Basil Cracknell’s article on Canvey Island in our July issue prompted Mr H. Stephens of West Ham to send us some interesting recollections from his early life on Canvey Island 50 years ago. One of these is his first smoke, of Special Nut Brown, in the forepeak of Captain Voss’s Tillicum, a converted Indian dugout canoe in which the intrepid Voss sailed round the world arriving at Margate on September 2,1903. Mr Stephens tells us that the Tillicum lay derelict in Smallgains Creek for many years.
The Tillicum was presented to the City of Victoria, British Columbia, by Messrs A. W. E. and A. Byford of the Greenwich Yacht Club and returned to Victoria on July 1, 1930 by the efforts of the Victoria & Island Publicity Bureau.
When the Tillicum arrived at Margate the reply to “Where are you from?” came back from Voss, “Victoria, British Columbia”. To the next query, “How long on voyage?” there was a more startling answer, “Three years, three months and twelve days”. Captain Voss carried out his amazing voyage long before the days of publicity stunts, radio-telephone or any other of the aids which nowadays are regarded as essential equipment for an ocean navigator. If he had disappeared, no-one would have known and probably few would have cared, for there was no such thing as instant global communication in those days.
The Tillicum was made from a single red cedar log. Captain Voss bought her, decked her over, fitted a cockpit, rigged three small masts with fore and aft sails, named her Tillicum (an Indian name meaning friend), took with him one companion who had never been to sea before in his life and sailed her round the world – probably the most remarkable craft ever to make the circumnavigation.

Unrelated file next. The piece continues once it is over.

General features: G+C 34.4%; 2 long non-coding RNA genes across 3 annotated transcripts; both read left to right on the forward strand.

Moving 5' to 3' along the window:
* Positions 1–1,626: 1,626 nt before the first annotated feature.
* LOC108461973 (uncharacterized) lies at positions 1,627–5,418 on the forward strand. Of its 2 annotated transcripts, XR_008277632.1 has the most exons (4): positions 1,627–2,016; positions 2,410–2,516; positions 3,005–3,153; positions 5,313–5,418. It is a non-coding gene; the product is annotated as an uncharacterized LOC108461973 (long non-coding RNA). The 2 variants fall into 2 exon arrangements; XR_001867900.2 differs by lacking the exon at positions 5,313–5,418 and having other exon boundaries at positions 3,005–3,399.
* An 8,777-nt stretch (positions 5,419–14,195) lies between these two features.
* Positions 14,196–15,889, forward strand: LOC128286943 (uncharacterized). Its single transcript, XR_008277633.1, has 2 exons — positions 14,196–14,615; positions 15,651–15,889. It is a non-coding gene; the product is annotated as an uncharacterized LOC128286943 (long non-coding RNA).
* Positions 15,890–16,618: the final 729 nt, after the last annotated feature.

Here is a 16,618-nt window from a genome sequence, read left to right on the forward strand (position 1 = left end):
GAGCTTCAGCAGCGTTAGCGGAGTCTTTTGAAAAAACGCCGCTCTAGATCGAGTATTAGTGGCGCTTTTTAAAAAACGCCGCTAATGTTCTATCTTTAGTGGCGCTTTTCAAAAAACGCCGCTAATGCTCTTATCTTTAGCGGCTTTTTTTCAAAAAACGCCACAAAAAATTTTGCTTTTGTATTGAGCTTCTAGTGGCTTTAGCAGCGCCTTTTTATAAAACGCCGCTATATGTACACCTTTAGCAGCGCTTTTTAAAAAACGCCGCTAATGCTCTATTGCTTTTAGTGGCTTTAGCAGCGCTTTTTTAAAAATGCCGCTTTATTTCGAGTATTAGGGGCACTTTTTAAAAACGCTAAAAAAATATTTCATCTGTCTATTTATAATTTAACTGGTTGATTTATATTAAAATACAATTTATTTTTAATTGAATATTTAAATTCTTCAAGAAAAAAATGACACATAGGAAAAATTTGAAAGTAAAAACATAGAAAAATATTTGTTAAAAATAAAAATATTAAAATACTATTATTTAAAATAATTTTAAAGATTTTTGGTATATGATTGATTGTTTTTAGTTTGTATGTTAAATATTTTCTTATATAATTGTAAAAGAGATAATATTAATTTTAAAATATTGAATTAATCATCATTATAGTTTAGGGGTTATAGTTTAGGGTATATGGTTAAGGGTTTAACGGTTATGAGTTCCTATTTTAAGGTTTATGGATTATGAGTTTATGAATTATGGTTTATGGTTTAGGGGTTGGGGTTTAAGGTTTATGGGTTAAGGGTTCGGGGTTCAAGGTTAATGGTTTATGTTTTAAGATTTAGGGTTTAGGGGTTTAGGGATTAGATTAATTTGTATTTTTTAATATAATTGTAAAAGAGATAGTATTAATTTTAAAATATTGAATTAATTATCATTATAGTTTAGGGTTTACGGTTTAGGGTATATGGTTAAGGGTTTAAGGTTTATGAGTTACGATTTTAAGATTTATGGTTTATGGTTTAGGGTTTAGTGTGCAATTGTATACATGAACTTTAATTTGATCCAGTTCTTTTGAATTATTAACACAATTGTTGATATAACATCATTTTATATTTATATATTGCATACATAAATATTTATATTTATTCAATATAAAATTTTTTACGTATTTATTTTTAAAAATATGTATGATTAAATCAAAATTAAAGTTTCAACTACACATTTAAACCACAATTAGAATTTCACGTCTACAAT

When Voss headed his craft out into the Pacific, his crewman saw his first ocean greybeard and was so scared that he promptly took off for the top of one of the little masts, nearly capsizing the tiny craft. But by the time they had reached Samoa the man had had enough and jumped ship-taking along the Tillicum’s only compass, a fact that Voss did not discover until he was 600 miles out on his way to Sydney.
His adventures and experiences on his voyage which finally brought him to England were hair-raising but he survived everything. When the canoe was shipped (free of charge by Furness Withy Line) the PLA also waived dues and charges. The remarkable craft came to rest in front of Crystal Gardens in Victoria.
So one will understand Mr Stephens’ boyish thrill as he sat in the craft’s forepeak, even though, as he records, his first smoke made him more than seasick.
Of Canvey Island, he says he remembers when the mainland was only reached by ferry or, when the tide was out, by stepping stones. He went to school by farm cart. The old school was destroyed by fire some time after the last war.
Lunch was 1d or 2d worth of bread and dripping from a small shop in the village. “You do not seem to get dripping like it now,” says Mr Stephens. He had to walk home when school was over but occasionally he and his companions stole lifts on the back axles of carriages bringing people from Benfleet. Household water was supplied by rainwater which had to be boiled. “It was not unknown for your tanks to be raided during the night.”
“In summer with the saltings bright with sea lavender and other wild flowers the ditches filled with tall, swaying feathery reeds. That, together with some marvellous sunsets, made the place not quite so desolate as your picture.”
Mr Stephens also recalls the oft-told tale of the sailing barge skipper navigating in the shallow waters of the creeks. Thames barges, it used to be said, could sail anywhere if there had been a heavy dew. On this occasion, the skipper found another answer to the old problem of whether there was enough water to float his craft. “Be they ducks walking or swimming?” he asked his boy. “They be swimming, master,” was the reply. So the skipper knew he could carry on sailing!
You can read more about this famous vessel and see a picture of it moored by Canvey here.